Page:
The US administration has been negotiating since 2017 with Saudi Arabia the supply of nuclear reactors, which could lead to the manufacture of the atomic bomb.
To justify his hesitation to incriminate the Saudi Crown Prince Mohammed bin Salman (MBS), suspected by the CIA of sponsoring the assassination of journalist Jamal Khashoggi, Donald Trump does not hesitate to mention the 110 billion arms contracts that the United States has concluded with Saudi Arabia in 2017. According to the US President, these signatures would represent the creation of nearly a million jobs. Yet experts agree that, for the time being, only $ 14.5 billion worth of contracts have actually been signed between Riyadh and Washington, which has resulted, for now, only 500 new American jobs.
However, there is another aspect of the US-Saudi strategic relationship that the White House resident has been careful not to mention in recent weeks. According to the New York Times, the Trump administration is negotiating with Saudi Arabia to sell nuclear reactors. Conducted since 2017 by the US Department of Energy, as well as the State Department, discussions would amount to about 80 billion dollars (65 billion euros).
16 nuclear reactors
On November 5, the Saudi Crown Prince posed with great pomp, at the Science City of Riyadh, the first stone of the first nuclear research reactor of the kingdom, out of the sixteen planned over the next two decades, according to the agency SPA official press. To prevent the announced end of hydrocarbons, and the growing needs of its population of 30 million – including 20 million Saudis and 10 million expatriates – the kingdom al-Saud intends to diversify its sources of energy, currently based mainly on oil and natural gas.
This “National Policy on the Atomic Energy Program” was officially approved by the Saudi government last March. Riyadh plans to start construction of its first reactors next year, for commissioning in 2027. In the long run, the petromarchy wants to produce 17.6 gigawatts of electricity by 2040, or 10% of production making it one of the most ambitious nuclear programs in the world.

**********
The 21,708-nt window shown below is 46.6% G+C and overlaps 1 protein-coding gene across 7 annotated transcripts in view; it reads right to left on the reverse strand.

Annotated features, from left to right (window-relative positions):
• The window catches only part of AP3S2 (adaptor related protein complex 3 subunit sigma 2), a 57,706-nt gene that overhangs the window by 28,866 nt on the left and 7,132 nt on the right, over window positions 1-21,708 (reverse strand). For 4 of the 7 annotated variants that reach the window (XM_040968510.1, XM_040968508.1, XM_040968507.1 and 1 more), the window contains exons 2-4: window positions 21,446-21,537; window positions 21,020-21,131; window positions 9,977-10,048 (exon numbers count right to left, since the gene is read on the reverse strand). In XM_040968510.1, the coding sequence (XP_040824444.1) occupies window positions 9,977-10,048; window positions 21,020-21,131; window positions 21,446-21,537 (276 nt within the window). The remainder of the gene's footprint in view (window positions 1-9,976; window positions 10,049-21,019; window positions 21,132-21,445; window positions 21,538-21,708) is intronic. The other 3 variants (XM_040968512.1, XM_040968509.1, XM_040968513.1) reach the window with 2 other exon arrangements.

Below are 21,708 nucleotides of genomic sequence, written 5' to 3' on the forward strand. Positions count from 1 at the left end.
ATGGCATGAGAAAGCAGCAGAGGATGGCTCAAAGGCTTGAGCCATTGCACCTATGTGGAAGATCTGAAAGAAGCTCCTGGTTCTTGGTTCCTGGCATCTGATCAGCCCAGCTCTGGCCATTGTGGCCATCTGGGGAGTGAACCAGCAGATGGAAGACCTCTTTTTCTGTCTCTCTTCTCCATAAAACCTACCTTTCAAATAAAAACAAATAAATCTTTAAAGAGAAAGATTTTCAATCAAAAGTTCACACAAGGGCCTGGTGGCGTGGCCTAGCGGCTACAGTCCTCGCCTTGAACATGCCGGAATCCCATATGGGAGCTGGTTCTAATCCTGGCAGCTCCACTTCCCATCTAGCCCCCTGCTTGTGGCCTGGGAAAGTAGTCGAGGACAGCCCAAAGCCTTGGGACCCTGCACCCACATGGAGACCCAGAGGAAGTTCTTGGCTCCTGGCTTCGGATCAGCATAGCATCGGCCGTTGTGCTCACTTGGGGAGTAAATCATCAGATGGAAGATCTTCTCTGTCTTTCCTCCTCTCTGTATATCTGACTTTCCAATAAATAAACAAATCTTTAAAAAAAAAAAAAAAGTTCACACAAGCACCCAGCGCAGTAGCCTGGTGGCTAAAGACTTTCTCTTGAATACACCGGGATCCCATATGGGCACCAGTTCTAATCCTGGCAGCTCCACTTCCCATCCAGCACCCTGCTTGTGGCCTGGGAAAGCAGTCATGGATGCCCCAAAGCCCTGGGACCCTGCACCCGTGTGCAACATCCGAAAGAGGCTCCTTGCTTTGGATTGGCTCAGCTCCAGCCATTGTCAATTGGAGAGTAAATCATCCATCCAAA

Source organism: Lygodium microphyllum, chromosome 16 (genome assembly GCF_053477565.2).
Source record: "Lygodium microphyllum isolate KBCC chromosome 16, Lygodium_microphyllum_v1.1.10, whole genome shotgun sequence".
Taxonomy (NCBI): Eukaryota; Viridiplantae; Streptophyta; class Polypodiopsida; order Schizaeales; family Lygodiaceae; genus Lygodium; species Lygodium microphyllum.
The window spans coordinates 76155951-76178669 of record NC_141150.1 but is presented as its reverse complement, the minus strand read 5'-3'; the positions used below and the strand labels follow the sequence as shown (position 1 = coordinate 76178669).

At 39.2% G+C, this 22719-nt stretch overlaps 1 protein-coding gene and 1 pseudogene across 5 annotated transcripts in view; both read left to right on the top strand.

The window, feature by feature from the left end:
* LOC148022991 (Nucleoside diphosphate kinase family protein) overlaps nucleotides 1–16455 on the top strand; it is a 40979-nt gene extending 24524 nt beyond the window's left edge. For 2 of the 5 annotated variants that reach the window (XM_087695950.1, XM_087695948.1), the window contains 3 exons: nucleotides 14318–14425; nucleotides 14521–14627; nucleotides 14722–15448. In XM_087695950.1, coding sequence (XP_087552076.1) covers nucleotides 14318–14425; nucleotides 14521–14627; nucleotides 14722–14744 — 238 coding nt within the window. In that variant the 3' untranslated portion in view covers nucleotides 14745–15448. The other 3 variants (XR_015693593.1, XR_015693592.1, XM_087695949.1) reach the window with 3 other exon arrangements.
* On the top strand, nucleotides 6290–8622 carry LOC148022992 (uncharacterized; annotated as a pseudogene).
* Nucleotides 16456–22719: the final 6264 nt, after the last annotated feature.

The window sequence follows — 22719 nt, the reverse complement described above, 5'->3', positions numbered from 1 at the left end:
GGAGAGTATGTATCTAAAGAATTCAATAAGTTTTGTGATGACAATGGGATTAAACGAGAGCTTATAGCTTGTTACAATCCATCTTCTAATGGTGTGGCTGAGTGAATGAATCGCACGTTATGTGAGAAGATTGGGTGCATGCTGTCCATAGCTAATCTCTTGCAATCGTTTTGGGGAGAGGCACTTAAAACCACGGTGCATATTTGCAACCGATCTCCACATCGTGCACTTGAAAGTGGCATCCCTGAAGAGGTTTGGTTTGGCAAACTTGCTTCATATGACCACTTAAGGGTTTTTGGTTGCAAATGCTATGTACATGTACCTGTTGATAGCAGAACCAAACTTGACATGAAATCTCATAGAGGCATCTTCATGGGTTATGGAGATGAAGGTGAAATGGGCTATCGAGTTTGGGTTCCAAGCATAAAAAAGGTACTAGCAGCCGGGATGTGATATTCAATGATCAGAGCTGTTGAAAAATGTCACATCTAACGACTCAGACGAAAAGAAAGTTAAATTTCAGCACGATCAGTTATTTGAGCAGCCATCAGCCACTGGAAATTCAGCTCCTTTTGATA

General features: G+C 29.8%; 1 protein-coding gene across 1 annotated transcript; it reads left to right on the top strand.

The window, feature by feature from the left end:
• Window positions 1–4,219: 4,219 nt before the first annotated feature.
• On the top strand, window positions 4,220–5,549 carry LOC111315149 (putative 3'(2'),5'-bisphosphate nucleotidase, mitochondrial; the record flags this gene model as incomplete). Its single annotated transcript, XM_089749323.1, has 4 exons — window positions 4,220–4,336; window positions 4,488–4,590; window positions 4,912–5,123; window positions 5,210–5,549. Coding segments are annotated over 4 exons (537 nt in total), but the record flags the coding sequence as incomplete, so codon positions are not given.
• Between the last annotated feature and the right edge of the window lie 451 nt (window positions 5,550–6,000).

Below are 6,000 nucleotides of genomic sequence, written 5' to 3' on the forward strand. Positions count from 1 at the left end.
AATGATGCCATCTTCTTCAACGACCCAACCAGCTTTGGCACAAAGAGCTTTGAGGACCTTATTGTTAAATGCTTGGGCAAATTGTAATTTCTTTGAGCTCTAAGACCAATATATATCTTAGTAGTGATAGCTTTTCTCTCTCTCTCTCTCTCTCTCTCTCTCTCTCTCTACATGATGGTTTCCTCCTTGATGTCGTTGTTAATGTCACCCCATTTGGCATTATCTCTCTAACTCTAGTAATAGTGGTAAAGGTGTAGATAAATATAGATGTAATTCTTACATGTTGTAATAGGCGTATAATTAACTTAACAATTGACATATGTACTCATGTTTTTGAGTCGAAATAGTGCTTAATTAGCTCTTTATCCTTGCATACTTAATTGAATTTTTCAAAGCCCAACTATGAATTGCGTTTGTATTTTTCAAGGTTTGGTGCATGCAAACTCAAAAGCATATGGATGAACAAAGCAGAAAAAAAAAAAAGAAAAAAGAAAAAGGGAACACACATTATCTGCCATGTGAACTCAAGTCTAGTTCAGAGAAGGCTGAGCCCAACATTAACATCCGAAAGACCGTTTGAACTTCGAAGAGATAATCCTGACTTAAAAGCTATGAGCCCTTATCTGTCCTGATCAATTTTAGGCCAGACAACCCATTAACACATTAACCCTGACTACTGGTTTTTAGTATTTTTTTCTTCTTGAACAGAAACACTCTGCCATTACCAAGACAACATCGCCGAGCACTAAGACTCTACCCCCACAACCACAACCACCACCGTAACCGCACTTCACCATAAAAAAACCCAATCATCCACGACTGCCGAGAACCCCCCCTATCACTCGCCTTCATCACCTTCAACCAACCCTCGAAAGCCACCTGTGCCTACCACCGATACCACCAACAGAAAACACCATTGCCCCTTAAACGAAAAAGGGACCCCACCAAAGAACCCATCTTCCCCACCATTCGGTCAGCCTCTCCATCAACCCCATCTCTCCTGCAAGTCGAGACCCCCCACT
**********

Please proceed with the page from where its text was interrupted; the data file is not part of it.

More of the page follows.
According to the New York Times, the construction of the first two reactors would be entrusted to the American firm Westinghouse, which would operate locally through South Korean companies. Secret, the negotiations are led by Secretary of State for Energy Rick Perry, who went to Riyadh in late 2017, says the American daily. Last February, he was in London to discuss a 1-2-3 nuclear non-proliferation agreement, along the lines of those already concluded with South Korea, India and the United Arab Emirates. It provides for the supply to Saudi Arabia of fuel over a period of ten to fifteen years. But problem: the Saudis have already refused.
Saudi Energy Minister Khalid al-Falih said the al-Saud kingdom wanted to enrich its uranium itself, while it would cost less to import fuel from outside. “It would not be natural for us to bring enriched uranium from a foreign country,” he told Reuters in March. With a low level of enrichment (less than 5%), this process makes it possible to produce the fuel needed to manufacture electricity or for the production of medical isotopes, which are used to diagnose certain cancers. But if it is 90% enriched, uranium can be used to make the atomic bomb, which is formally prohibited under the Nuclear Non-Proliferation Treaty (NPT), which Saudi Arabia signed – but not ratified.
As in Iran